When you disagree with the school in a special education matter, there are a variety of ways you can try to resolve the dispute. The avenue you pursue may affect the outcome, so it's important to discuss the pros and cons of each approach with a special education attorney.
On December 7, 2017, the United States Department of Education ("U.S. DOE") published a document aiming to help parents and other stakeholders better understand the U.S. Supreme Court's decision in Endrew F. v. Douglas County School District, 137 S. Ct. 988.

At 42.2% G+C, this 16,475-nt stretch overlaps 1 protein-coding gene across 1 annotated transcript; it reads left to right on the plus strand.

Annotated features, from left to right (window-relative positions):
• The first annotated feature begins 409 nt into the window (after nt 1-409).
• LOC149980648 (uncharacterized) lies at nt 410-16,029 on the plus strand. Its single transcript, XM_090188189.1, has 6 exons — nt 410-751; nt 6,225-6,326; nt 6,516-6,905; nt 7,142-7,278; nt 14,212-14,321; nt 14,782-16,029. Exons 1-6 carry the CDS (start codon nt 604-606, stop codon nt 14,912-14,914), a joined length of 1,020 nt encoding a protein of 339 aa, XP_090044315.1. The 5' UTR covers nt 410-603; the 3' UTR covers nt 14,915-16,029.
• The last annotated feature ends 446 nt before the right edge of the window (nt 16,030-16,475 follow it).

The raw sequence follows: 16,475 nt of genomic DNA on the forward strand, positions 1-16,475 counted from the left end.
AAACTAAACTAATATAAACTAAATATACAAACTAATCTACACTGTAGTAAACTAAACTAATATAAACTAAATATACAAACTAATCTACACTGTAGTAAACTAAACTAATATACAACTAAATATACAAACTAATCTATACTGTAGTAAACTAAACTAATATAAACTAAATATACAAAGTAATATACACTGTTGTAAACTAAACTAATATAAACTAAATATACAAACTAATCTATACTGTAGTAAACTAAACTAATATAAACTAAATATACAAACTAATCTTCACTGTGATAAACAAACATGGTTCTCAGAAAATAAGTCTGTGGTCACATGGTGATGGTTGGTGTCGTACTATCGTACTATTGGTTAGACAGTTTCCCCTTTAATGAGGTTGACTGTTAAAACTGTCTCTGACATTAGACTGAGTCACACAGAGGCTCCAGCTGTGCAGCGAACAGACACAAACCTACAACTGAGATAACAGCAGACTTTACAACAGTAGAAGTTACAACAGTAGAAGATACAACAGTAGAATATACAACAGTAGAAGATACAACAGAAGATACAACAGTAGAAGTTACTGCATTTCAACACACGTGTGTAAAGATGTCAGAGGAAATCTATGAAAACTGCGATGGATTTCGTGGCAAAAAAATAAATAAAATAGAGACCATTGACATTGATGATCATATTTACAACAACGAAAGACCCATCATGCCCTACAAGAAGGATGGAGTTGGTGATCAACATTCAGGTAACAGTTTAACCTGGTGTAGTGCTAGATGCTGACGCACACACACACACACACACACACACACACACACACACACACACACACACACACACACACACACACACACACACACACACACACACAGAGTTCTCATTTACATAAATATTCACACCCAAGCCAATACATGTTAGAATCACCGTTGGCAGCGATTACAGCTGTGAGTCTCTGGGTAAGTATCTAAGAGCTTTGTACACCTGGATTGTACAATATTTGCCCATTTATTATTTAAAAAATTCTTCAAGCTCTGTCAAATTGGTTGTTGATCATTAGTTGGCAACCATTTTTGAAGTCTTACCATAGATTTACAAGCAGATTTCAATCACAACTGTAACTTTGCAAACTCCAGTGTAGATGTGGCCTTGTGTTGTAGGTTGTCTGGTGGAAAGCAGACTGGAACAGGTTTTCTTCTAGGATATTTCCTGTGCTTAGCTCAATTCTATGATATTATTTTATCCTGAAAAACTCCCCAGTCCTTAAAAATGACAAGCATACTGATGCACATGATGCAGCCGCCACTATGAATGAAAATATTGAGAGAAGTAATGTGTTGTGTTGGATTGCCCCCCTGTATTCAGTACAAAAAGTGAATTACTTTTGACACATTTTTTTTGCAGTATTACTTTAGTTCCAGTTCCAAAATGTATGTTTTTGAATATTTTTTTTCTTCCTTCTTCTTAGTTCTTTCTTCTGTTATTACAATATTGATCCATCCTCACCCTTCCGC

Most special education disputes are not resolved in a hearing or court decision. Instead, the majority of special education disputes are resolved informally at IEP meetings or through settlement agreements. This outcome avoids the time, cost, and stress of litigation, and is usually the best solution for parents and school systems. Because the ultimate goal of this Wong & Boscarine is to help children obtain a Free Appropriate Public Education, these quiet victories are victories all the same
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Attorney Wong recently prevailed in a discovery dispute at the Bureau of Special Education Appeals ("BSEA"). The BSEA does not always publish its rulings, so this Order provides some insight into prehearing motion practice at the BSEA. The Ruling, In Re: Flavio & Beverly Public Schools BSEA #18-10763 (Byrne, 2018) can be read here.